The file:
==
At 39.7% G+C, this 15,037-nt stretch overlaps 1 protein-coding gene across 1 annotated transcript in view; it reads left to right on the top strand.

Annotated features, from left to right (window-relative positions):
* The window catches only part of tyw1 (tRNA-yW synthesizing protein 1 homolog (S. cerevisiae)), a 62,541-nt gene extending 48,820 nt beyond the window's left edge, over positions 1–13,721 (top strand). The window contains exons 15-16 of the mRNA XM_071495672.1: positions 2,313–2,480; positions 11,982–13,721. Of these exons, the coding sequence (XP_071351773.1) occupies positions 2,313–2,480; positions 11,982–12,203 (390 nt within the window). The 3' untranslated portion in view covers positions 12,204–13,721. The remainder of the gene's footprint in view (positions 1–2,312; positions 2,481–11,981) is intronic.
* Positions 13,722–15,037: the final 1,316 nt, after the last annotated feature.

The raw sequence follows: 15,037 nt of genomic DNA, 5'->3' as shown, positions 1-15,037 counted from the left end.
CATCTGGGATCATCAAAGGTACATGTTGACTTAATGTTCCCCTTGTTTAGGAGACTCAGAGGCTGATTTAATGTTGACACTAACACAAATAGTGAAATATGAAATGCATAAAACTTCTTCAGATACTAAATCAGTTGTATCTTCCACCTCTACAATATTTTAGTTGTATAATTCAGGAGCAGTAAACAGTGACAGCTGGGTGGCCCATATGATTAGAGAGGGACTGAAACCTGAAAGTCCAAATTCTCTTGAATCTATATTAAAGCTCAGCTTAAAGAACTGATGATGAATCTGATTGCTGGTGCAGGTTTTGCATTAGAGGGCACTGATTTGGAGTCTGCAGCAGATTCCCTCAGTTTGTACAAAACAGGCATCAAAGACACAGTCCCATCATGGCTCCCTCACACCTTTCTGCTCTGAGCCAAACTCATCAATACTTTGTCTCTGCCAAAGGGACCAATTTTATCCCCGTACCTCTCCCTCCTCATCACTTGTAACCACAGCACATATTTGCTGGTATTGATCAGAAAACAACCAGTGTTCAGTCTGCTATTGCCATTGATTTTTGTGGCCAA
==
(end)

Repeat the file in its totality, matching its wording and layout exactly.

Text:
At 39.7% G+C, this 15,037-nt stretch overlaps 1 protein-coding gene across 1 annotated transcript in view; it reads left to right on the top strand.

Annotated features, from left to right (window-relative positions):
* The window catches only part of tyw1 (tRNA-yW synthesizing protein 1 homolog (S. cerevisiae)), a 62,541-nt gene extending 48,820 nt beyond the window's left edge, over positions 1–13,721 (top strand). The window contains exons 15-16 of the mRNA XM_071495672.1: positions 2,313–2,480; positions 11,982–13,721. Of these exons, the coding sequence (XP_071351773.1) occupies positions 2,313–2,480; positions 11,982–12,203 (390 nt within the window). The 3' untranslated portion in view covers positions 12,204–13,721. The remainder of the gene's footprint in view (positions 1–2,312; positions 2,481–11,981) is intronic.
* Positions 13,722–15,037: the final 1,316 nt, after the last annotated feature.

The raw sequence follows: 15,037 nt of genomic DNA, 5'->3' as shown, positions 1-15,037 counted from the left end.
CATCTGGGATCATCAAAGGTACATGTTGACTTAATGTTCCCCTTGTTTAGGAGACTCAGAGGCTGATTTAATGTTGACACTAACACAAATAGTGAAATATGAAATGCATAAAACTTCTTCAGATACTAAATCAGTTGTATCTTCCACCTCTACAATATTTTAGTTGTATAATTCAGGAGCAGTAAACAGTGACAGCTGGGTGGCCCATATGATTAGAGAGGGACTGAAACCTGAAAGTCCAAATTCTCTTGAATCTATATTAAAGCTCAGCTTAAAGAACTGATGATGAATCTGATTGCTGGTGCAGGTTTTGCATTAGAGGGCACTGATTTGGAGTCTGCAGCAGATTCCCTCAGTTTGTACAAAACAGGCATCAAAGACACAGTCCCATCATGGCTCCCTCACACCTTTCTGCTCTGAGCCAAACTCATCAATACTTTGTCTCTGCCAAAGGGACCAATTTTATCCCCGTACCTCTCCCTCCTCATCACTTGTAACCACAGCACATATTTGCTGGTATTGATCAGAAAACAACCAGTGTTCAGTCTGCTATTGCCATTGATTTTTGTGGCCAA